„There's a theme that appears in much of your work," I say to Maurice on my last visit to Connecticut, "and I can only hint at it because it's difficult to formulate or describe. It has something to do with the lines: 'As I went over the water/the water went over me' [from As I Went over the Water] or 'I'm in the milk and the milk's in me' [from Night Kitchen]."
"Obviously I have one theme, and it's even in the book I'm working on right now. It's not that I have such original ideas, just that I'm good at doing variations on the same idea over and over again. You can't imagine how relieved I was to find out that Henry James admitted he had only a couple of themes and that all of his books were based on them. That's all we need as artists - one power-driven fantasy or obsession, then to be clever enough to do variations… like a series of variations by Mozart. They're so good that you forget they're based on one theme. The same things draw me, the same images…"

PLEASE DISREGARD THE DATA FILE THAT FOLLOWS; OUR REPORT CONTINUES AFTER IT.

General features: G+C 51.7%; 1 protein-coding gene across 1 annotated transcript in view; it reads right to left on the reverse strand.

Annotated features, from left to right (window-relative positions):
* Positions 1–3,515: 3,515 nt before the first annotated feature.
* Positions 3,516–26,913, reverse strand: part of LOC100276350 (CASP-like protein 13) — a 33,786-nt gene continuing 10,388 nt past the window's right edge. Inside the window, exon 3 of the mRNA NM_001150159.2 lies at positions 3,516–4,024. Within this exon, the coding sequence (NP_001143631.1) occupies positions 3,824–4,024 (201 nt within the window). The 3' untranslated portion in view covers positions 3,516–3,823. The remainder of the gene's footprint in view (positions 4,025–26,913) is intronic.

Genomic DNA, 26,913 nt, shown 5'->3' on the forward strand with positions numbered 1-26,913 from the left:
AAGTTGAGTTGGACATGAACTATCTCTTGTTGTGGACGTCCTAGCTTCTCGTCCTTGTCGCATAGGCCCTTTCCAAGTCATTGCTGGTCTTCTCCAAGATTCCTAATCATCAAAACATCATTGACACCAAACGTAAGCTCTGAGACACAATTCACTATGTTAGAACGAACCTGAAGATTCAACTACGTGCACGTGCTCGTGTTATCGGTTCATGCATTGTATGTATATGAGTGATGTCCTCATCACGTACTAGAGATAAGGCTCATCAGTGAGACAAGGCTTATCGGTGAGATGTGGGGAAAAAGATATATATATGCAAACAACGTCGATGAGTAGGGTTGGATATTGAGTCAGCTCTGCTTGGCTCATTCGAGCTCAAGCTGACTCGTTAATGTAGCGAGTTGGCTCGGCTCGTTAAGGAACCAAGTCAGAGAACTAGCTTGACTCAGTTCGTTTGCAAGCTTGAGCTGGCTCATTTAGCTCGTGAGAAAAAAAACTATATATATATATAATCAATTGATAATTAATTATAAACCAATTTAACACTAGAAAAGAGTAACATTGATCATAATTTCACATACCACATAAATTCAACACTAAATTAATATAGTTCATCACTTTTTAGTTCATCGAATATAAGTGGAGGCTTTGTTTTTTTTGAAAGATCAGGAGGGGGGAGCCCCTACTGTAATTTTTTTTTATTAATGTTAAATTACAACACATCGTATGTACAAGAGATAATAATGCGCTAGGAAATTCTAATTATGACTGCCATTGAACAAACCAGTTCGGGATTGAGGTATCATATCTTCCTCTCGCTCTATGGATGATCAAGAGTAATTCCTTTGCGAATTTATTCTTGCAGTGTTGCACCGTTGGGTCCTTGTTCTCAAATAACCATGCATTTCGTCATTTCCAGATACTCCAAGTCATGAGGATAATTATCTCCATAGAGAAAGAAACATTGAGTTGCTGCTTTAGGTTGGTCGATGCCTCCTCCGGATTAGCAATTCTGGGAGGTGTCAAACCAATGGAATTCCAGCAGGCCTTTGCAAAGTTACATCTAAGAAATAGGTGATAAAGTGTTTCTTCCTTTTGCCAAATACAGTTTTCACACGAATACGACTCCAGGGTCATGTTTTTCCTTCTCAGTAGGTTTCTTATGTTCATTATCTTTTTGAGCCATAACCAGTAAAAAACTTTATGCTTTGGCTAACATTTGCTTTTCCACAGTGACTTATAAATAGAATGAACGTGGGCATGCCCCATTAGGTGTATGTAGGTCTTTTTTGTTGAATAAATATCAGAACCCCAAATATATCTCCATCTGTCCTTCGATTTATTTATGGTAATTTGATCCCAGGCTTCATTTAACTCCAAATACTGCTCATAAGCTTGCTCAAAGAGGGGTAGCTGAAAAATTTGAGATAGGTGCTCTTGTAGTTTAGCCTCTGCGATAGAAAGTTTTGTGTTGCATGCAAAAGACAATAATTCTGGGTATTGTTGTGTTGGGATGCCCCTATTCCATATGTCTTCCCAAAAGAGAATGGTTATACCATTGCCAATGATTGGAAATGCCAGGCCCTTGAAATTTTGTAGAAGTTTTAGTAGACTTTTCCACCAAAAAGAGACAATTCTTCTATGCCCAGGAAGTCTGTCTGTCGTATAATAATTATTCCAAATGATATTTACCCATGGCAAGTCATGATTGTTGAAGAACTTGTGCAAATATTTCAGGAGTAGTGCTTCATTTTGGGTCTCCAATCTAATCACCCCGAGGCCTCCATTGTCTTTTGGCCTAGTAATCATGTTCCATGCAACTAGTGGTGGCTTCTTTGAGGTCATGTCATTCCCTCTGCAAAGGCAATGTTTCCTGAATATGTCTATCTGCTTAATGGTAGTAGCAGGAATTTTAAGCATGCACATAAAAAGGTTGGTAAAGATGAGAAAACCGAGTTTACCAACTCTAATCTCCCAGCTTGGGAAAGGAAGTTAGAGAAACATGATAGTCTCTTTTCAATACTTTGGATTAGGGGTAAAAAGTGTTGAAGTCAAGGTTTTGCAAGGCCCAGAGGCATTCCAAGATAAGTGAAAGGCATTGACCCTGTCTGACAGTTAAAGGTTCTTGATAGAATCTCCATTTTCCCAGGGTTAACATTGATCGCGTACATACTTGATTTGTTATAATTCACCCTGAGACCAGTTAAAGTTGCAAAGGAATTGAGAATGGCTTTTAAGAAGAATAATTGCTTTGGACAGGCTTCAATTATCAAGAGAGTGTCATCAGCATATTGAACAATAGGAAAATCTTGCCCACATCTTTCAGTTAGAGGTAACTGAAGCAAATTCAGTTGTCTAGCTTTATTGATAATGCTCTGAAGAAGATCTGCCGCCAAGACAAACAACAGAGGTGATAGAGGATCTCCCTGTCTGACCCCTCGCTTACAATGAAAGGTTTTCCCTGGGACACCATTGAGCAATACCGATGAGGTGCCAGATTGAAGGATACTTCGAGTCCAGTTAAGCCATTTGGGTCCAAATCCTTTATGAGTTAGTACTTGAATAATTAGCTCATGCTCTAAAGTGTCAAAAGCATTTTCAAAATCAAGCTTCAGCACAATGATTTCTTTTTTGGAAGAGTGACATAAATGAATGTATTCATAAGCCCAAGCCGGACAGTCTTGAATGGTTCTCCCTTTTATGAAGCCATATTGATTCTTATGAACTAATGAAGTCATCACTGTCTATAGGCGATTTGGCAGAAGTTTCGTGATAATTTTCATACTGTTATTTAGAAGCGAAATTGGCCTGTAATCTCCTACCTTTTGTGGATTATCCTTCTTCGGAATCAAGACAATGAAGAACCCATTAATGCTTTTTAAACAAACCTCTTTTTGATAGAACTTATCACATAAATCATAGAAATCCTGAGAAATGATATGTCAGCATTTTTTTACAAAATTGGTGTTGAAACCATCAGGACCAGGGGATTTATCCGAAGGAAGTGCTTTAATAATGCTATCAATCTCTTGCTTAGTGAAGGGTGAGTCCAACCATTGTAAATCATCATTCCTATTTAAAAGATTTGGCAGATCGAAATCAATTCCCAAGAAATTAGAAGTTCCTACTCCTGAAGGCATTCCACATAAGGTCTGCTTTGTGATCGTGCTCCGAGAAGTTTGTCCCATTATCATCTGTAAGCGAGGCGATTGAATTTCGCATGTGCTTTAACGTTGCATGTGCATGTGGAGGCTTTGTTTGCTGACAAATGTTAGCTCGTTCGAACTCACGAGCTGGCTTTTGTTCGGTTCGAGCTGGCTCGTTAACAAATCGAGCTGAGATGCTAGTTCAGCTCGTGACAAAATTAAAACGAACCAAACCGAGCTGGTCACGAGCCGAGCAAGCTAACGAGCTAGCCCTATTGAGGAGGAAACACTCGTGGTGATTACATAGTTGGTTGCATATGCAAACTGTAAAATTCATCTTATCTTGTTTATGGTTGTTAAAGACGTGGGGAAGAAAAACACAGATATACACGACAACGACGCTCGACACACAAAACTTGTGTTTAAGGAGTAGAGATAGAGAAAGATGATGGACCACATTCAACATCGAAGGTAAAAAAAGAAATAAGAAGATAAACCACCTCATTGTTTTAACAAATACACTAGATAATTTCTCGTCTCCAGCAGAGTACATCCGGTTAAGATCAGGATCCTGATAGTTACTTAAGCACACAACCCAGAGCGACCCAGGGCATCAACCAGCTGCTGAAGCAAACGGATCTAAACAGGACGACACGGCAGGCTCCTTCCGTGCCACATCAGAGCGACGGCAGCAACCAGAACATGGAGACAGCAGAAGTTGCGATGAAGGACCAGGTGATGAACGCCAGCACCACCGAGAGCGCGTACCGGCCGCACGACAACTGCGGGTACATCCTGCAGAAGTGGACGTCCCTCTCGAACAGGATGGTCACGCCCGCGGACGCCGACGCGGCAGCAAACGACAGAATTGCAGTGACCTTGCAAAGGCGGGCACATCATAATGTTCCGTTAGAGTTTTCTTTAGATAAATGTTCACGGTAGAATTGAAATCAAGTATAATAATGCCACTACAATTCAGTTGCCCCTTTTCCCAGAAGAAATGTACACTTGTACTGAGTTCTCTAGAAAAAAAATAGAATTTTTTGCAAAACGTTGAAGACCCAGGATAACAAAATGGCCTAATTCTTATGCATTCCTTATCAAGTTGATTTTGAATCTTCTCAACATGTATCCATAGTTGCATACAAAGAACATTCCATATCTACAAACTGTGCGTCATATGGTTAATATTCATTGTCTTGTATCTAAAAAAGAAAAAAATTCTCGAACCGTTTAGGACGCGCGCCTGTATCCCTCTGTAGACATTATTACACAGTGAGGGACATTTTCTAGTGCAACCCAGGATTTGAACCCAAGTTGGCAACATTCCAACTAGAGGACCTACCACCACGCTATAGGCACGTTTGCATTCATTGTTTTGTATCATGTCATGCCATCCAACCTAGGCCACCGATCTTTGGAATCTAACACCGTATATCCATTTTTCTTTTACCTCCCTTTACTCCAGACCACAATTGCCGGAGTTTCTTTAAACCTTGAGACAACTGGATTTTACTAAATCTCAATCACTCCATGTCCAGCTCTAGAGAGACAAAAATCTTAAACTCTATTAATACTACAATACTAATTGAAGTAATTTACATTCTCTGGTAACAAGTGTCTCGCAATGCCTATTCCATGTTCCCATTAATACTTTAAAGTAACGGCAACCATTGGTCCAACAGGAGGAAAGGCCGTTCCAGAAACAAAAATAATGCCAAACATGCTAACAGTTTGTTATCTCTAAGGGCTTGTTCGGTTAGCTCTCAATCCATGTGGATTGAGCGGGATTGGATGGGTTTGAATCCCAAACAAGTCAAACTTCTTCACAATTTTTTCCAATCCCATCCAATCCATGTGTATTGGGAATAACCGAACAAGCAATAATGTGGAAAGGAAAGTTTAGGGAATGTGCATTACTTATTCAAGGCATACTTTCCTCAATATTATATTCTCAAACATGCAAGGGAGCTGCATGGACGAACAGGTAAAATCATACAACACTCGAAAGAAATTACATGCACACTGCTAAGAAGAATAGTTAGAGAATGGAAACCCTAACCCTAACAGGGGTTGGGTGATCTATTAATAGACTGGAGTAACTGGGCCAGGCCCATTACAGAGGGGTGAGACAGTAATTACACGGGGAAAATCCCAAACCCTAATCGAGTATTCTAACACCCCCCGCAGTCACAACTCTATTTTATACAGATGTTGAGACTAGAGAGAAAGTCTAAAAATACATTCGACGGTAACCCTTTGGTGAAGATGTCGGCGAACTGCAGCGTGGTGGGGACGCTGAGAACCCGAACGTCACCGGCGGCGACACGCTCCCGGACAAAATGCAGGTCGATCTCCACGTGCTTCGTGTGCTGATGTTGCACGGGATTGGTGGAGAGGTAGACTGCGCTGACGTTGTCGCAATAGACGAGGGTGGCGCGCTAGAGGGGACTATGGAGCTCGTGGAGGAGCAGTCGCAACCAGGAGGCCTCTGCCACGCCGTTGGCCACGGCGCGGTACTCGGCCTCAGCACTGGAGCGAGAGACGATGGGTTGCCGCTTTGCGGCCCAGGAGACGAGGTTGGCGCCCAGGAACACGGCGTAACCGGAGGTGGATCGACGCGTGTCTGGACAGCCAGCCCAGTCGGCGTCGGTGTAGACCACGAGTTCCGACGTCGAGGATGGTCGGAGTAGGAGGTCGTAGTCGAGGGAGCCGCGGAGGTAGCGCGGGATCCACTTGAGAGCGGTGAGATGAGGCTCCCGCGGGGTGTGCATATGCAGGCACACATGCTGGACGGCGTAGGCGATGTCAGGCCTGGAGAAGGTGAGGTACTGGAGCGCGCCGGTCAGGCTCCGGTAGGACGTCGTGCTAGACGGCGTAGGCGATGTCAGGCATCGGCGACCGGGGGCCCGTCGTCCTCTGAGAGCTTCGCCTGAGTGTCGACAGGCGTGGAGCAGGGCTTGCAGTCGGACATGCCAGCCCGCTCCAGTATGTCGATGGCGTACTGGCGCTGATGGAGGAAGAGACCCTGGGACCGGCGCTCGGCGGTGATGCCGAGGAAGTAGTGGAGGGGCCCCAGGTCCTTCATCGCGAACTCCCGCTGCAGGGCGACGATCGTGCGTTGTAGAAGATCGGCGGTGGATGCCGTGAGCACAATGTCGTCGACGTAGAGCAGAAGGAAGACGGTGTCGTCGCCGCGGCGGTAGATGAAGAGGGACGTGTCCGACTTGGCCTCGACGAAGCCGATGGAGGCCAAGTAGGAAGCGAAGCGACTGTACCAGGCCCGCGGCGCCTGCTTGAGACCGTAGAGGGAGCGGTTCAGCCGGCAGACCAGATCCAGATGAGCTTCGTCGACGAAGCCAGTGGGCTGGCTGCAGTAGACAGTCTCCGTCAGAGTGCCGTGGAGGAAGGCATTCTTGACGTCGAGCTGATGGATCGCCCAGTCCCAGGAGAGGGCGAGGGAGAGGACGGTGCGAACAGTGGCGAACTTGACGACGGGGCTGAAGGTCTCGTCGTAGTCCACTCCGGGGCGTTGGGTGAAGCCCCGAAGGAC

"What is this one obsession?"
"I'm not about to tell you - not because it's a secret, but because I can't verbalize it."
"There's a line by Bob Dylan in 'Just Like a Woman' which talks about being 'inside the rain.'"
"Inside the rain?"
"When it's raining outside," I explain, "I often feel inside myself, as if I were inside the rain… as if the rain were my self. That's the sense I get from Dylan's image and from your books as well."
"It's strange you say that," Maurice answers, "because rain has become one of the potent images of my new book. It sort of scares me that you mentioned that line. Maybe that's what rain means. It's such an important ingredient in this new work, and I've never understood what it meant. There was a thing about me and rain when I was a child: if I could summon it up in one sentence, I'd be happy to. It's such connected tissue…“
Pipers at the Gates of Dawn: The Wisdom of Children's Literature